How do we replace housing that's been lost?

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Marty Hoeger, guest columnist

When the flood waters broke through the banks of the Cedar River it devastated many homes and neighborhoods such as Time Check to Czech Village and everything in between. As the City of Cedar Rapids moves forward to rebuilding neighborhoods from the floods of 2008 we wondered how can we replace the housing that was lost.

Those neighborhoods that suffered the most damage we’re the backbone of what created this city what it is. They were the factory workers from Quaker Oats on the north end and the meat packers on the south end. Those neighborhoods were considered work force housing and proud of it.

Now when we discuss workforce affordable housing there is a certain stigma to it because some of the workforce housing comes with city, state and federal government subsidies so that developers can make the housing sustainable and affordable.

Two weeks ago there was a bus tour that toured from Marion to Cedar Rapids that showed citizens what affordable workforce housing projects that have been developed in the last 8 years. As we toured the neighborhoods we saw new single family homes where older homes once where sitting, we saw older homes that were remodeled with newer infrastructure to make the homes more efficient, we saw new multi-family buildings that were made of brick and we saw a former warehouse that was converted into townhomes. So we ask ourselves who lives in these affordable workforce housing units that the federal, state and city government help subsidized?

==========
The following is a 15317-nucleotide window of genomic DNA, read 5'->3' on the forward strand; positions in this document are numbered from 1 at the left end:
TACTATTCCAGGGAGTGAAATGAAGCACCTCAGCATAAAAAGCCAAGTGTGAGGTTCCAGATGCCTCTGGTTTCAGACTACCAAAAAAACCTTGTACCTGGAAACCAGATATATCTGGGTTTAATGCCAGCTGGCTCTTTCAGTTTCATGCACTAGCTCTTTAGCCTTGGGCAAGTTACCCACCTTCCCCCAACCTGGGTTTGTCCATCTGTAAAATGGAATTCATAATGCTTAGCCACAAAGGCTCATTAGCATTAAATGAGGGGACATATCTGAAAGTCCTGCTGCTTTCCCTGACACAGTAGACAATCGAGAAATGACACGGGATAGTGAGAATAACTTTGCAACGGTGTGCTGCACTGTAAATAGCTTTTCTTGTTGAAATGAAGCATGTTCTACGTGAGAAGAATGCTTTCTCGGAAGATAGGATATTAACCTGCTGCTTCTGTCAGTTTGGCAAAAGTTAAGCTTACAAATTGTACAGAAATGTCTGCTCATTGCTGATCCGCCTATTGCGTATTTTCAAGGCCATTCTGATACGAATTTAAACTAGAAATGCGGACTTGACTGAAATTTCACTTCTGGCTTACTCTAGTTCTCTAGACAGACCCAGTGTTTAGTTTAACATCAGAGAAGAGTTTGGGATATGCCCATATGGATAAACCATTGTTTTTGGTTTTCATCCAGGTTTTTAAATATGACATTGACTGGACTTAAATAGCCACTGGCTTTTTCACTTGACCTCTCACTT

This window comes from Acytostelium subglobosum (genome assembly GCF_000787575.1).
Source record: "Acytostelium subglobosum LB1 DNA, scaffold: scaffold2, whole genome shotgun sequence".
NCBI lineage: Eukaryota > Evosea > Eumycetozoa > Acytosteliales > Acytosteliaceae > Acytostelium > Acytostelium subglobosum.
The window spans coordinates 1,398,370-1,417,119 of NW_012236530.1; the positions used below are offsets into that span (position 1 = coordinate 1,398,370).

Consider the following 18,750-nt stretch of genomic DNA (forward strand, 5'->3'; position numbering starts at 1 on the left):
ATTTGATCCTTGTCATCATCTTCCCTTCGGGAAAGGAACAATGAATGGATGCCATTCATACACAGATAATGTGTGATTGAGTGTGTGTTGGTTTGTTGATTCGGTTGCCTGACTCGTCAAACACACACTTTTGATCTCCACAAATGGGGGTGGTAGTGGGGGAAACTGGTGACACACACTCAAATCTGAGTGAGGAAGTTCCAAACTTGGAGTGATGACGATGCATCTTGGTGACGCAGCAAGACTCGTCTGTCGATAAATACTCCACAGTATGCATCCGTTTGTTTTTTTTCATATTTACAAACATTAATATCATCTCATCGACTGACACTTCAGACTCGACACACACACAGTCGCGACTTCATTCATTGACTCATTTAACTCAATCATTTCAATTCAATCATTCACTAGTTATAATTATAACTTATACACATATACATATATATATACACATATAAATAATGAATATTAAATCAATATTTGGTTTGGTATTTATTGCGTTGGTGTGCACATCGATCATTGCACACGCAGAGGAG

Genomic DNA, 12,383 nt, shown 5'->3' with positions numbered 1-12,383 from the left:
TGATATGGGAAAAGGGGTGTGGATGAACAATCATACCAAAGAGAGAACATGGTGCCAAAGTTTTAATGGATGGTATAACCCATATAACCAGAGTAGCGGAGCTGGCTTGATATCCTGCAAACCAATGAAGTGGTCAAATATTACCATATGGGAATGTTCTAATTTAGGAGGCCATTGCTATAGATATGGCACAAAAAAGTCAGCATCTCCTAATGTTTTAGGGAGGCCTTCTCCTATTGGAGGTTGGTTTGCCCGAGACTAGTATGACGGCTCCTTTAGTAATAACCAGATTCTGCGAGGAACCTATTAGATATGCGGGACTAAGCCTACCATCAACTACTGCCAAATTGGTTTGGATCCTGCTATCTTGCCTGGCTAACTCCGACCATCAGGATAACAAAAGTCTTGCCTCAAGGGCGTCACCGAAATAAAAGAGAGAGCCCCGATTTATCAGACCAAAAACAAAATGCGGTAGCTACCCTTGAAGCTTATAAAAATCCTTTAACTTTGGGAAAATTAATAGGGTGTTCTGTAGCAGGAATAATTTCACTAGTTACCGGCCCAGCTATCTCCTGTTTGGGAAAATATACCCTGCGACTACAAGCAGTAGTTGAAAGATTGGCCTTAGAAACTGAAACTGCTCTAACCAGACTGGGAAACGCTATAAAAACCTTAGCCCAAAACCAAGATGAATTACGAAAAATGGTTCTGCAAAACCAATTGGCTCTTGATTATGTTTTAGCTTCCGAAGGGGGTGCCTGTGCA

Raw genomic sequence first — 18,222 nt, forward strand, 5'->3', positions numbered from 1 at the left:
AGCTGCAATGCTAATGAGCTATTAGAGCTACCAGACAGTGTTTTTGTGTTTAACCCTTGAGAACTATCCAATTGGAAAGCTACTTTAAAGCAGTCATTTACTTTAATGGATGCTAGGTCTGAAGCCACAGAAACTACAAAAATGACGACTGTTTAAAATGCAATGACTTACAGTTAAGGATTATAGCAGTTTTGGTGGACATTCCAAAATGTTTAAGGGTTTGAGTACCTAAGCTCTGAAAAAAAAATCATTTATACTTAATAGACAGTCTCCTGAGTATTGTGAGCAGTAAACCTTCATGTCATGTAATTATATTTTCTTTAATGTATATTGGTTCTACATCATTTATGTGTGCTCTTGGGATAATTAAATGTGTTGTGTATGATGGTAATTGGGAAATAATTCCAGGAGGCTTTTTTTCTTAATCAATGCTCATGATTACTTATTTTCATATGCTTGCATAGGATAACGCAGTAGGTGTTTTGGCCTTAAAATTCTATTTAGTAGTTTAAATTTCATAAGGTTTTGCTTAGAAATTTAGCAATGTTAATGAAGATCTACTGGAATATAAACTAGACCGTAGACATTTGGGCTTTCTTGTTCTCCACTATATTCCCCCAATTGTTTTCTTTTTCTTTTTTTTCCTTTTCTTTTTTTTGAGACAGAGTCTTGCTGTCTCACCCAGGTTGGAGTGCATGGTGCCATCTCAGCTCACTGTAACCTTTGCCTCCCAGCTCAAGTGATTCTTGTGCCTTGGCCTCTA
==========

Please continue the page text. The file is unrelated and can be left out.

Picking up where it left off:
I can tell you from first hand the people that we have living in the homes that we had developed they are what is making our community great today. They are the construction foreman that works 50 plus hours a week, the Pepsi delivery driver that goes to work at 4 a.m. every morning, the medical office manager who is supporting two great kids on her single income, the Army veteran who is now an art teacher or the single person working at Trans America and paying off student loans.

We as a community need to embrace and support this type of rebuilding of workforce affordable housing in our community so that there is quality housing options.

• Marty Hoeger is president of The Neighborhood Development Corporation of Cedar Rapids.

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